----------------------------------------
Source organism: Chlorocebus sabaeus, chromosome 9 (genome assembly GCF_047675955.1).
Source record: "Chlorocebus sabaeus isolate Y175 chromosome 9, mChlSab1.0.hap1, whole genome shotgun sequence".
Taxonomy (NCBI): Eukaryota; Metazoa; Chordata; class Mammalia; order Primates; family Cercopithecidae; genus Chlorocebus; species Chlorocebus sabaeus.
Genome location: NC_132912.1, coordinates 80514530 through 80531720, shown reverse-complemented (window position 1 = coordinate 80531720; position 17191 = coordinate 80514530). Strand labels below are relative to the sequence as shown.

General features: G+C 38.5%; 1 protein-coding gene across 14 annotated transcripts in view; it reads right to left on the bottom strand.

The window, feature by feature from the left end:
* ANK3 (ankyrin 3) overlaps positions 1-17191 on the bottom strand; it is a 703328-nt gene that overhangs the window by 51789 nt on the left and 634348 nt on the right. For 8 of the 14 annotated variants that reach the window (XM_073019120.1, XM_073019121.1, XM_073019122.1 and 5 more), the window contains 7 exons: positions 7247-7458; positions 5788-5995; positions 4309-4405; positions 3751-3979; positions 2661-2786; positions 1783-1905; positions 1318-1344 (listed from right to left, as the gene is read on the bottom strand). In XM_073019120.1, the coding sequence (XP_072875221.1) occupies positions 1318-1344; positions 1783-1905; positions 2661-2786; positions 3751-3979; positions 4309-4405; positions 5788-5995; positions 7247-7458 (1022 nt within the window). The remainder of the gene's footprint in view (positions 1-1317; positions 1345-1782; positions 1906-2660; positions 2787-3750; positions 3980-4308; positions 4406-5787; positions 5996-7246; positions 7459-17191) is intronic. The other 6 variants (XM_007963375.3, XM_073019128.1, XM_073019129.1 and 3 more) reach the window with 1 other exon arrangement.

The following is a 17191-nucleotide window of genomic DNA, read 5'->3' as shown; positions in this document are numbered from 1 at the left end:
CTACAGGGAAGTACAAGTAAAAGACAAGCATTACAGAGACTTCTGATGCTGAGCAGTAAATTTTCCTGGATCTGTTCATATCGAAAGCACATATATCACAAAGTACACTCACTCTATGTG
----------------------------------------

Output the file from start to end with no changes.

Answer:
Source organism: Chlorocebus sabaeus, chromosome 9 (genome assembly GCF_047675955.1).
Source record: "Chlorocebus sabaeus isolate Y175 chromosome 9, mChlSab1.0.hap1, whole genome shotgun sequence".
Taxonomy (NCBI): Eukaryota; Metazoa; Chordata; class Mammalia; order Primates; family Cercopithecidae; genus Chlorocebus; species Chlorocebus sabaeus.
Genome location: NC_132912.1, coordinates 80514530 through 80531720, shown reverse-complemented (window position 1 = coordinate 80531720; position 17191 = coordinate 80514530). Strand labels below are relative to the sequence as shown.

General features: G+C 38.5%; 1 protein-coding gene across 14 annotated transcripts in view; it reads right to left on the bottom strand.

The window, feature by feature from the left end:
* ANK3 (ankyrin 3) overlaps positions 1-17191 on the bottom strand; it is a 703328-nt gene that overhangs the window by 51789 nt on the left and 634348 nt on the right. For 8 of the 14 annotated variants that reach the window (XM_073019120.1, XM_073019121.1, XM_073019122.1 and 5 more), the window contains 7 exons: positions 7247-7458; positions 5788-5995; positions 4309-4405; positions 3751-3979; positions 2661-2786; positions 1783-1905; positions 1318-1344 (listed from right to left, as the gene is read on the bottom strand). In XM_073019120.1, the coding sequence (XP_072875221.1) occupies positions 1318-1344; positions 1783-1905; positions 2661-2786; positions 3751-3979; positions 4309-4405; positions 5788-5995; positions 7247-7458 (1022 nt within the window). The remainder of the gene's footprint in view (positions 1-1317; positions 1345-1782; positions 1906-2660; positions 2787-3750; positions 3980-4308; positions 4406-5787; positions 5996-7246; positions 7459-17191) is intronic. The other 6 variants (XM_007963375.3, XM_073019128.1, XM_073019129.1 and 3 more) reach the window with 1 other exon arrangement.

The following is a 17191-nucleotide window of genomic DNA, read 5'->3' as shown; positions in this document are numbered from 1 at the left end:
CTACAGGGAAGTACAAGTAAAAGACAAGCATTACAGAGACTTCTGATGCTGAGCAGTAAATTTTCCTGGATCTGTTCATATCGAAAGCACATATATCACAAAGTACACTCACTCTATGTG